Evidence in Infant Death Investigation ep245

Evidence in infant and child death cases is many times very different than in older children and adult deaths,  infants die differently than adults, in most cases; so the evidence surrounding their death will be different. Understanding what is potential evidence is critical as well as knowing how and what to collect. Remember – If you think it might be evidence or lead you to a reason for the death – take it, you can always give it back.

Personal Property v. Evidence

  • Personal Property

Is the property on or near the body that belongs to the baby (or decedent) and can be returned to next-of-kin.

  • Evidence

Is any material that may contribute to the cause and manner of death and is considered important in supporting facts of the case. What is determined evidence depends on the type and manner of death being investigated.

Chain of Custody 

Every item secured from the scene, whether it is personal property or evidence to be processed – must be accounted for at every moment while in the custody of the investigative agency.  Until such time that it is returned to the family or destroyed following court order when the evidence is no longer needed. Use a property log and ensure that every person handling or receiving the item(s) signs for it and can testify as to its integrity or secured storage.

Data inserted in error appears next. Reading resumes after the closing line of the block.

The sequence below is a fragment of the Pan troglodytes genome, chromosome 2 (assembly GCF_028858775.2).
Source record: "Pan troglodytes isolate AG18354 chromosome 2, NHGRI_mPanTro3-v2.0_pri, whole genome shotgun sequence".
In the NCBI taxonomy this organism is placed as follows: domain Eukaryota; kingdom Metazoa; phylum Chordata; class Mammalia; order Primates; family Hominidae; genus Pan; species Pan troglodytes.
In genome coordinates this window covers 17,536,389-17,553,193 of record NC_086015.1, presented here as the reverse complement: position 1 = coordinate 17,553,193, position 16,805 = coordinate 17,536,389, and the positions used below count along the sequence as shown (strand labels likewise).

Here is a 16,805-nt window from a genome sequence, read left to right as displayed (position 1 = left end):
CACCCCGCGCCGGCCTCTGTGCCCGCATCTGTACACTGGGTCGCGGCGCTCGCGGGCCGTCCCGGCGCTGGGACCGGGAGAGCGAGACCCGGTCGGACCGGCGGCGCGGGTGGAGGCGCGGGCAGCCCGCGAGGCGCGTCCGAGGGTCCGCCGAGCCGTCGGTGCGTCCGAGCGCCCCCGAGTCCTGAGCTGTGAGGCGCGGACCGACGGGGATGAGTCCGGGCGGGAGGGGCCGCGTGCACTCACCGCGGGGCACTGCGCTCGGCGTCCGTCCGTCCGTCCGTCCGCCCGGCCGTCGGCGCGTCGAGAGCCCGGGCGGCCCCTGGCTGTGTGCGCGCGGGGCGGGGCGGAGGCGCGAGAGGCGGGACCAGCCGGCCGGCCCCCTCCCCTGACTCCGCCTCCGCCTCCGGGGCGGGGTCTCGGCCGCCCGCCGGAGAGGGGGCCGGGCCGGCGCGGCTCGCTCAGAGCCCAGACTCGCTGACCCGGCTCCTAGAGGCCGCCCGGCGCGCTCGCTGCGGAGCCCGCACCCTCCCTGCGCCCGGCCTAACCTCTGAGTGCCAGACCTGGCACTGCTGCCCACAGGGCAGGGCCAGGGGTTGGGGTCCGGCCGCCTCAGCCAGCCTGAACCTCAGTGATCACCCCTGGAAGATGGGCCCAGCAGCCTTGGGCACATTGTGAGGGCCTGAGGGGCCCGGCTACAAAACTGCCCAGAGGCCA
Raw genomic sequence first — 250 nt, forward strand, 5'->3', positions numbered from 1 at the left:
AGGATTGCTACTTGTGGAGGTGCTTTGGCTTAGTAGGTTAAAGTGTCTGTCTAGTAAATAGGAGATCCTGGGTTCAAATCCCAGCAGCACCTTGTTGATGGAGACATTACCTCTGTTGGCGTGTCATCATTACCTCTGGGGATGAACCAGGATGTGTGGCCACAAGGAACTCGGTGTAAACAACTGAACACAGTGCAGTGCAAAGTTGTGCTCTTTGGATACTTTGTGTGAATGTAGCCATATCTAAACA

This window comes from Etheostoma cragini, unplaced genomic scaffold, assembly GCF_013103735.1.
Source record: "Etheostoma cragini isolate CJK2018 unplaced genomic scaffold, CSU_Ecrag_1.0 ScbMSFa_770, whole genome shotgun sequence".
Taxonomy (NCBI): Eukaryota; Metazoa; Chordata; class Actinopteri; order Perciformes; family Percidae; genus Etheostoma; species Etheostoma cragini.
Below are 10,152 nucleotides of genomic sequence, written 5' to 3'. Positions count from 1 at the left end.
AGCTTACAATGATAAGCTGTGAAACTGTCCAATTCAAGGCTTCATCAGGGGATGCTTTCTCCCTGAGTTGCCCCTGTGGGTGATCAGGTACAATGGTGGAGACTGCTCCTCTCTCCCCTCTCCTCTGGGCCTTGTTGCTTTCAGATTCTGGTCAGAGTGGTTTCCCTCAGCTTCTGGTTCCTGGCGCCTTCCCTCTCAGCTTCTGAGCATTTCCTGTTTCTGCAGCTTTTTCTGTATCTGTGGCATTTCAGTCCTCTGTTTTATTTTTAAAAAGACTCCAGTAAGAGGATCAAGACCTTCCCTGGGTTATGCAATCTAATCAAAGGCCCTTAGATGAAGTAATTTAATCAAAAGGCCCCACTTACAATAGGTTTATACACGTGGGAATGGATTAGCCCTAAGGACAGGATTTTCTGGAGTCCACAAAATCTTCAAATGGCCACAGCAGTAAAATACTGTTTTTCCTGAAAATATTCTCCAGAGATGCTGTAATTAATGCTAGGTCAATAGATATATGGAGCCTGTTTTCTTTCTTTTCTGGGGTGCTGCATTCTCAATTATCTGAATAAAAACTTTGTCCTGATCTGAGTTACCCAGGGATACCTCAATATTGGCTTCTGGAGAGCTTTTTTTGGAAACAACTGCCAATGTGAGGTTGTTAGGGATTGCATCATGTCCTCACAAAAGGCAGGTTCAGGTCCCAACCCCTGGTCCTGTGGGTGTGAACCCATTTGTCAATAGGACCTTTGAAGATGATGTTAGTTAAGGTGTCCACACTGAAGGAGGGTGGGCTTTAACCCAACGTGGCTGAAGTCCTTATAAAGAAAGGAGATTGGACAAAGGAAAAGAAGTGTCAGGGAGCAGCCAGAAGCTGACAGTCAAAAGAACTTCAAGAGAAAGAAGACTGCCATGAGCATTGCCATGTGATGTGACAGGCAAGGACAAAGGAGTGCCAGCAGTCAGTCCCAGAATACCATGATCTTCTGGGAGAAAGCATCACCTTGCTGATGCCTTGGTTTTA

Be sure that you have photographed and documented in your notes, anything you might be taking as evidence.  Its placement will become critical in your final report.If the items had been moved by police, EMS, or family document the place you found it and note the move is you know it.

Collecting Evidence

Every item and material of evidence collected;  must be identified, collect, and stored using proper methods. Different evidence has different containers it is important to store and transport correctly. Not doing so can cause evidence to become contaminated, chain of custody to be broken, or samples to be degraded beyond use

Some Evidence in Infants Deaths  to Consider

  • Bedding, Bed, and Sleeping area
  •  Any OTC or Rx  Medications for baby – Or in the baby area
  •  Bottles – those with milk and those in sink or floor empty
  •  Baby food  – or whatever the child has been eating
  •  Diapers – toxicology testing
  •  Clothing – recent, might have changed child after finding
  •  Items used as weapons
  •  Anything that looks like it could be involved- in and around the infant area – you can always  give it back later

These topics and more are discussed in this week’s episode.

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